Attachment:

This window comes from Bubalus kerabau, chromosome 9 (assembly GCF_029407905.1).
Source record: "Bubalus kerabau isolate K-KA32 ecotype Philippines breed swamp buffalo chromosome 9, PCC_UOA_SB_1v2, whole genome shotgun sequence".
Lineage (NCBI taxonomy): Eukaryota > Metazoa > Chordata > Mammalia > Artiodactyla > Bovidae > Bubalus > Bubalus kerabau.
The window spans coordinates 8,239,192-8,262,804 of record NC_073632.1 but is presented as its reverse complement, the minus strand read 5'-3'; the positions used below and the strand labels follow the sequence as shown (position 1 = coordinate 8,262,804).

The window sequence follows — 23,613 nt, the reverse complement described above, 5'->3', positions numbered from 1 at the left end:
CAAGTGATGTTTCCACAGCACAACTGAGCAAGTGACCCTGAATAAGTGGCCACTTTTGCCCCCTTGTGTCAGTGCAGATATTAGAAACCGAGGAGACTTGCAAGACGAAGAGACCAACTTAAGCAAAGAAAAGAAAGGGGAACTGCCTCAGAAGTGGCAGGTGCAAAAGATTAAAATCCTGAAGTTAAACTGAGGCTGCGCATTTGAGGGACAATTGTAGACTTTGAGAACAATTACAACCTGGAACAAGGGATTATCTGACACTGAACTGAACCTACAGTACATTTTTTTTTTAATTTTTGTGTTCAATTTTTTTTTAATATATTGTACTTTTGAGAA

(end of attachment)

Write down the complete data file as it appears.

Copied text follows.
This window comes from Bubalus kerabau, chromosome 9 (assembly GCF_029407905.1).
Source record: "Bubalus kerabau isolate K-KA32 ecotype Philippines breed swamp buffalo chromosome 9, PCC_UOA_SB_1v2, whole genome shotgun sequence".
Lineage (NCBI taxonomy): Eukaryota > Metazoa > Chordata > Mammalia > Artiodactyla > Bovidae > Bubalus > Bubalus kerabau.
The window spans coordinates 8,239,192-8,262,804 of record NC_073632.1 but is presented as its reverse complement, the minus strand read 5'-3'; the positions used below and the strand labels follow the sequence as shown (position 1 = coordinate 8,262,804).

The window sequence follows — 23,613 nt, the reverse complement described above, 5'->3', positions numbered from 1 at the left end:
CAAGTGATGTTTCCACAGCACAACTGAGCAAGTGACCCTGAATAAGTGGCCACTTTTGCCCCCTTGTGTCAGTGCAGATATTAGAAACCGAGGAGACTTGCAAGACGAAGAGACCAACTTAAGCAAAGAAAAGAAAGGGGAACTGCCTCAGAAGTGGCAGGTGCAAAAGATTAAAATCCTGAAGTTAAACTGAGGCTGCGCATTTGAGGGACAATTGTAGACTTTGAGAACAATTACAACCTGGAACAAGGGATTATCTGACACTGAACTGAACCTACAGTACATTTTTTTTTTAATTTTTGTGTTCAATTTTTTTTTAATATATTGTACTTTTGAGAA